Now representing a fusion of former Flemish and Frisian elements and no longer showing distinctions between Mennonites from various of the Russian Mennonite colonies--since virtually all Kirchliche Mennonites lived in new regions far from the old colonies—the distinctive features of the Kirchliche can be attributed to memories of the common experience in colony life. Noticeable is the stronger role for the elder (as bishop) when compared to the Mennonite Brethren practice in the Soviet Union, and also more concern for a common pattern of worship. Along with other free churches, they shared a common experience of religious persecution, spiritual revival after World War II, and sustained restrictions on access to religious literature or education. As a result, their theological emphases have become identical to those of other Soviet evangelicals; although they remain separate for cultural reasons and because of a different mode of baptism.
Practicing baptism of adult believers by pouring, the Kirchliche continue to be discriminated against by immersionist Mennonite Brethren and Baptists. This includes denying them communion rights, even though the leadership of the All-Union Council of Evangelical Christians Baptists (AUCECB) issued a directive to its member churches in 1964 urging fraternal relations. Several Kirchliche congregations registered with this government-approved council decided in the 1970s and 1980s to perform baptism by immersion so that their young people would be recognized by neighboring Baptist and Mennonite Brethren congregations, thus avoiding complications in case of intermarriage.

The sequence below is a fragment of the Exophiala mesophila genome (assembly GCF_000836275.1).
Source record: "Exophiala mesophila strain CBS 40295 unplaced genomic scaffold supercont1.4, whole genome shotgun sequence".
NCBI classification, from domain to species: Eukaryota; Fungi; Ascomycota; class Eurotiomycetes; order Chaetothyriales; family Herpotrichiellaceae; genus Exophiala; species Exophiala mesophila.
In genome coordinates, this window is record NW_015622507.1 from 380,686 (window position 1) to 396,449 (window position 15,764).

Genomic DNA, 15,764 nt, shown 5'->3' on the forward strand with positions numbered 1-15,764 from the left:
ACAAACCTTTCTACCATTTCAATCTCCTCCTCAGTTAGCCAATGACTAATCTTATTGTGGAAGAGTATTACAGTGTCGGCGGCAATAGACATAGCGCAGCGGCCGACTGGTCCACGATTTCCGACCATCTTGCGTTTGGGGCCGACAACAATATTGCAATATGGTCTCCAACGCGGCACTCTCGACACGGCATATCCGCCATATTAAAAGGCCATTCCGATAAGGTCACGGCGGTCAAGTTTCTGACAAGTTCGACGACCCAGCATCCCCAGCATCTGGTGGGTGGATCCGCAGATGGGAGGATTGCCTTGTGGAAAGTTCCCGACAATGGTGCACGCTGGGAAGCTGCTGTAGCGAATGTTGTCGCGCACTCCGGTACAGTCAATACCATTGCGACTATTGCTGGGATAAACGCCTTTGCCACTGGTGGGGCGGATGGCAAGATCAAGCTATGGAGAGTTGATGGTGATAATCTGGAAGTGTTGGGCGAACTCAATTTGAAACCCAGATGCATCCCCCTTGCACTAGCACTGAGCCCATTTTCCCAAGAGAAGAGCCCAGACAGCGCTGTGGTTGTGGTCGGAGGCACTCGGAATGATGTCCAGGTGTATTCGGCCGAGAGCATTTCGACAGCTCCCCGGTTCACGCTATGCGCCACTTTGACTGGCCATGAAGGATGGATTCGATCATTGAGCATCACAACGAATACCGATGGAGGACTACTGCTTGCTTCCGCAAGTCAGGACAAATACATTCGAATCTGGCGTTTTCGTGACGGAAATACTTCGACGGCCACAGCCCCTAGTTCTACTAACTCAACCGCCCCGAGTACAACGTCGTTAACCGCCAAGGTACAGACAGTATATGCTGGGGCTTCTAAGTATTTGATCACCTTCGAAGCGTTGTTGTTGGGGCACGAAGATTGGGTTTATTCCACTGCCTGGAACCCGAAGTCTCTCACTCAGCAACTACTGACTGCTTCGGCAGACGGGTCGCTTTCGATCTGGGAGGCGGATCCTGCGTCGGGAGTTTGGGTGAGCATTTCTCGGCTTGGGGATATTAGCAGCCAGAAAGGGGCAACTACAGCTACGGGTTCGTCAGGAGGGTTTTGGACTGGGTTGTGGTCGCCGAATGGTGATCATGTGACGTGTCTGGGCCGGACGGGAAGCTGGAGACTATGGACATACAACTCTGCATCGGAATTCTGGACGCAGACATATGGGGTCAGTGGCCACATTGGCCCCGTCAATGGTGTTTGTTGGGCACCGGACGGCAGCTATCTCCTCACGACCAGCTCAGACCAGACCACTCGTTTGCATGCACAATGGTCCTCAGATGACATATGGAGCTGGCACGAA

An effort to form a union of Kirchliche congregations in 1957 was blocked by the authorities, who imprisoned the leaders. After the mid-1980s, elders and ministers of congregations in Kirgizia (now Kyrgyzstan) and Kazakhstan met informally each month to share concerns. The first Kirchliche Mennonite congregation to be registered was Novosibirsk (1967). Others were gradually moving through stages of unofficial acknowledgement of their existence, to registration as a filial group of a Baptist church, to full registration as an individual local Mennonite "society." Leaders submitted to the government a constitution, based on the confession of faith used in the Russian Mennonite colonies, but minus the nonresistance clause which would have resulted in outright and immediate rejection of their application. They have borne the brunt of the stigma from the Mennonite Self-Defense league (Selbstschutz), which operated during the Russian Revolution and Civil War.
Of the approximately 12,000 to 15,000 Kirchliche Mennonites in the Soviet Union in 1988, about 2,800 can be accounted for in the following registered congregations:
In Kirgizia Soviet Socialist Republic (SSR): Tokmak, Elder Johann D. Schellenberg, 230 members; Krasnaia Rechka, Peter K. Braun, minister, 100 members; Romanovka, Abram P. Abrams, minister, 90 members; Stantsia Ivanovka, not registered, Dietrich Penner minister, 20 members.
In Kazakh SSR: Alma Ata, leadership in flux, 145 members; Dzhambul, Elder Viktor Schmidt, 135 members; Politotdel, Elder Peter Klassen, 60 members; Karaganda, Elder Julius Siebert, 375 members; Martuk, Elder Jakob Peters, 143 members. Elsewhere in Central Asia: Dushanbe, Tadzhikistan, 20 persons led by Peters; Kumsangir, Tadzhikistan, Elder Franz Pauls, 80 members; Dzhetisai, Uzbekistan, Dietrich Neufeld minister, 40 members.